NACCHO Aboriginal & Torres Strait Islander Health News: Hopes First Nations health journal will help CTG

The image in the feature tile is of the cover of the First Nations Health and Wellbeing: The Lowitja Journal. Image source: Elsevier.

The NACCHO Aboriginal and Torres Strait Islander Health News is a platform we use to showcase the important work being done in Aboriginal and Torres Strait Islander health focusing on the work of NACCHO, NACCHO members and NACCHO affiliates.

We also share a curated selection of news stories that are of likely interest to the Aboriginal and Torres Strait Islander health sector, broadly.

Hopes First Nations health journal will help CTG

Indigenous health advocates hope that the launch of a new, dedicated First Nations health journal will help Close the Gap. The Lowitja Institute, Australia’s first community-controlled Indigenous research institute, has created a new, international, inter- and multidisciplinary peer-reviewed, open-access journal dedicated to collecting and expanding access to First Nations research.

First Nations Health and Wellbeing: The Lowitja Journal will focus on primary research articles, systematic reviews and informed short reports on all aspects of science, culture, philosophy and practice surrounding health and wellbeing for First Nation people and communities. Professor Catherine Chamberlain the the editor-in-chief of the journal, which is based in Melbourne said the journal’s goal is to provide good quality evidence that can inform effective policies and programs to improve health outcomes for First Nations people.

“That is how we improve health outcomes,” Professor Chamberlain said. “The journal is going to provide authentic Indigenous evidence – about us, and for us.” All articles published in the journal must contain substantive contributions from First Nations authors. Chamberlain said that while the journal’s key focus was aligned with Closing the Gap, it would also collect crucial and overlooked cultural knowledge underpinning generations of Indigenous good health and wellbeing.

To view the InSight+ article ‘Indigenous health renaissance’: new journal and new graduates in full click here.

Professor Catherine Chamberlain, third from the right, with the Lowitja Journal team and Diana Jones, Elsevier Executive Publisher, third from left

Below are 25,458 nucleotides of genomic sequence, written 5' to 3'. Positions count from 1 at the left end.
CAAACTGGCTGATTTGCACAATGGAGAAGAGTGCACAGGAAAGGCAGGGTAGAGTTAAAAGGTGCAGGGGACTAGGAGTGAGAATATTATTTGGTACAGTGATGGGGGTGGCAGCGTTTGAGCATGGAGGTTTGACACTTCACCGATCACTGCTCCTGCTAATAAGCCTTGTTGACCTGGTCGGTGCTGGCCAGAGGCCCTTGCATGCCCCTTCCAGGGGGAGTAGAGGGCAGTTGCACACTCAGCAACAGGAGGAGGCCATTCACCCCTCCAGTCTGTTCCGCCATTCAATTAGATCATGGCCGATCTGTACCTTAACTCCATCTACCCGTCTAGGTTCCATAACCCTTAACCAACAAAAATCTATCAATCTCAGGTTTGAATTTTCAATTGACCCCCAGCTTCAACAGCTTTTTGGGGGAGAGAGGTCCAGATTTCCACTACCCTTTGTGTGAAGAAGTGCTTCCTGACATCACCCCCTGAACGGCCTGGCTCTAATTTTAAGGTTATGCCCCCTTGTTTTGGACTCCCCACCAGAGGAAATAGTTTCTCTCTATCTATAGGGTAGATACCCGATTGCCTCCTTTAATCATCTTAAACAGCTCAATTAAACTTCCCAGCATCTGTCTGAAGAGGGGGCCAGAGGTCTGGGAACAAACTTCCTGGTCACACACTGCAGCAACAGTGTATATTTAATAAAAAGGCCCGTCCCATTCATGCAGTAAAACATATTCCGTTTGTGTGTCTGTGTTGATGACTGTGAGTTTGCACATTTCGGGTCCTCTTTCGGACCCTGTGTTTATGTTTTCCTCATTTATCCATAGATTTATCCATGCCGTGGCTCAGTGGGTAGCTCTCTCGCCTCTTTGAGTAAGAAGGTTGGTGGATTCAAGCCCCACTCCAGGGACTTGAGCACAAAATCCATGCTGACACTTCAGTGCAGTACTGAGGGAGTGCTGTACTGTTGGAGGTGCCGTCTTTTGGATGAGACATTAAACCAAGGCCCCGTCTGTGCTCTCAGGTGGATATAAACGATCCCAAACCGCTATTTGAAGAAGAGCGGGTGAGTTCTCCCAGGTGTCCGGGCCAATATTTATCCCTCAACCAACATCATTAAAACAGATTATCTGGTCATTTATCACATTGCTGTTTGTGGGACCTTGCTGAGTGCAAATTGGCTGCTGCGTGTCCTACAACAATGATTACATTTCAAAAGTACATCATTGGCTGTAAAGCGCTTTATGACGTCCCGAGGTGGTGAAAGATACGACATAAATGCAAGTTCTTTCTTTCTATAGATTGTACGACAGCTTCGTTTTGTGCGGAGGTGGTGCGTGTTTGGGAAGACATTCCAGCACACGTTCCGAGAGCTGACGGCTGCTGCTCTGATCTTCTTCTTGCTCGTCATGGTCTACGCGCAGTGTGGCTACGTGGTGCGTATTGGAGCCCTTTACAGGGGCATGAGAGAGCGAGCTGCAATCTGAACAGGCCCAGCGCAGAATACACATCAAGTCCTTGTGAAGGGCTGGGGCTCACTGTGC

Professor Catherine Chamberlain, third from the right, with the Lowitja Journal team and Diana Jones, Elsevier Executive Publisher, third from left. Image source: Twitter, InSight+.

Floods reveal 100s of mob not registered at birth

As communities look to bounce back from record flooding in WA’s north, the recovery effort has revealed that hundreds of Aboriginal people were not registered at birth. The fallout from ex-Tropical Cyclone Ellie led to WA’s worst-ever flood event in January, with the towns and communities in the West and Central Kimberley suffering widespread damage.

Many residents lost personal property and important documentation when floodwater tore through their homes. In an effort to replace damaged documents, community services and agencies in the town of Derby have identified a number of people who were not documented at birth. Shire of Derby West Kimberley president Geoff Haerewa said he was shocked to learn of the number of unregistered people.

“It blew me away that there’s people out there … with no real identification other than the name their parents gave them,” he said. “In 2023, we potentially have hundreds of people in our town that don’t have identification at all, and the system is failing.” Mr Haerewa said there were many reasons why children were not registered. “There is a gap in the system somewhere,” he said. “People move from town to town, and they just fall through the cracks.”

To view the ABC News article WA’s record flood reveals ‘hundreds’ of Aboriginal residents were not registered at birth in full click here.

Aboriginal toddlers feet

Aboriginal Liaison officers assist new Indigenous parents with completing the required paperwork. Photo: Stephanie Zillman. Image source: ABC News.

FASD grant Round One CLOSES this Wednesday

NACCHO is excited to announce the FASD Communications and Engagement Grant to support NACCHO members to develop and deliver highly-localised, place-based communications materials and engagement activities to enhance and extend the Strong Born communications campaign that was launched by Pat Turner on 22 February 2023. Strong Born has been designed to raise awareness of FASD and the harms of drinking alcohol while pregnant and breastfeeding, among Aboriginal and Torres Strait Islander peoples in rural and remote communities.

There are two rounds of funding for the FASD Grant: